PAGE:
News Article

Scaling Semi -polar Substrates

Growth on patterned sapphire can lead to large, low-cost semi-polar substrates By Keisuke Yamane from Yamaguchi University, Japan

One-fifth of the world's electricity is consumed by lighting. So, to try and trim carbon footprints, many companies and governments are funding efforts to increase the efficiency of the light bulb.

Much interest has been devoted to solid-state lighting, thanks to its potential to deliver efficacies of several hundred lumens-per-Watt, which is far higher than the best fluorescent sources of today. At the heart of this type of light source is an InGaN-based LED that typically emits in the blue and pumps one or more phosphors of longer wavelengths. White light results from colour mixing.

Most InGaN-based LEDs are fabricated on a polar {0001} (c-plane) GaN layer, which is grown on a c-plane sapphire substrate. This platform is cost-effective, and the growth technique for forming the LED epistructure on it is refined and widely used in high-volume fabs. In contract, high-performance nitride devices, such as laser diodes or very high efficiency LEDs, are fabricated on bulk GaN substrates. The reason for this is that deposition on a native substrate gives the best device performance, because it minimises interface effects and defect formation.

Regardless of the substrate, LEDs formed with c-plane GaN-based material have a major impediment to high performance: separation of the carriers by a piezoelectric field (see Figure 1(a)). This field pulls apart electrons and holes, reducing the likelihood for radiative recombination and thereby impairing efficiency.


Figure 1. Band alignment of an InGaN/GaN quantum well structure for polar and nonpolar/semi-polar planes. Conventional InGaN quantum wells are grown in the c-direction (left). The InGaN quantum well gets compressively strained due to the different lattice constants of the two materials. This leads to an internal piezoelectric field, resulting in a tilt of the energy band. Consequently, there is a spatial separation between the electrons in the conduction band and the holes in the valence band. Moreover, the effective band gap is slightly reduced. This effect is called the quantum confined Stark effect. Removing the internal electric field allows the electron and holes to spatially overlap perfectly, resulting in efficient recombination

To reach longer wavelengths, indium content is increased, but this also increases the strength of the unwanted electric field in the device "“ and is the primary reason for the low luminous efficiency of green light-emitting devices.

An attractive option for addressing these fields is to turn to a new approach for band engineering, which involves growth on different planes of GaN. Piezoelectric fields are absent on non-polar planes, while drastically cut on semi-polar planes, and in both cases this enables greater electron-hole overlap and more efficient devices. If device developers want to turn to a non-polar plane, they have to choose between two orientations; but if they want to employ a semi-polar plane, they have a vast number of variants to consider, and it is still debatable which is the best of them.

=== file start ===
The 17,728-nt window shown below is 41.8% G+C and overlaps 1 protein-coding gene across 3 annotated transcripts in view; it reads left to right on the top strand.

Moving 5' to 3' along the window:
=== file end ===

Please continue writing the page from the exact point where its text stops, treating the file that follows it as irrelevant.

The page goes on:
What they are looking for is a plane that combines ease of high-quality crystal growth with straightforward device processing and favourable bandgap engineering. One orientation with much merit is the {2021} plane, which was used by a team from Sumitomo to make the world's first green laser diode.

GaN substrates
Today, hydride vapour phase epitaxy (HVPE) is viewed as a highly practical approach to obtaining thick layers of GaN, which can serve as quasi-bulk substrates. GaN is first grown on a foreign substrate, such as GaAs or sapphire, before the two are separated. The biggest advantage of this technique is its ability to produce high-quality material at high growth rates, thanks to high surface migration of the halide species. For this reason, the vast majority of GaN substrates shipped today are produced with a HVPE process.

The thick polar GaN material produced by HVPE is also used to make semi-polar and non-polar GaN substrates, which are formed by cutting along appropriate planes (see Figure 2). However, the size of nonpolar and semi-polar GaN substrates is typically restricted to just a rectangular area of a few square millimetres, due to the dimensions of the polar GaN


Figure 2. The conventional fabrication process for semi-polar GaN substrates: A GaN layer more than a few millimetres thick is grown, by HVPE, on c-plane GaN template and sliced in intended semi-polar directions

Due to the small size of semi-polar substrates produced by HVPE, there has been much interest in developing alternative approaches that could yield large-sized, semi-polar and non-polar GaN platforms. Our team at Yamaguchi University has been one of the groups attempting to pioneer new technologies to produce such orientations. Since 2004, we have been using MOCVD to develop epitaxial lateral overgrowth via selective area growth on a patterned sapphire substrate.

Our approach begins by forming trenches in sapphire with a width and depth of a few micrometres (see Figure 3). The orientation of these grooves is carefully chosen to ensure that one sidewall of the trench acts as a nucleation plane for c-plane GaN growth. Under optimised conditions, the epitaxial process starts on this sidewall and continues laterally over the terraces to yield a continuous semi-polar GaN layer. With this approach, we have formed a variety of thin films of 2-inch semi-polar material, based on orientations such as {1011}, {1122}, and {2021}.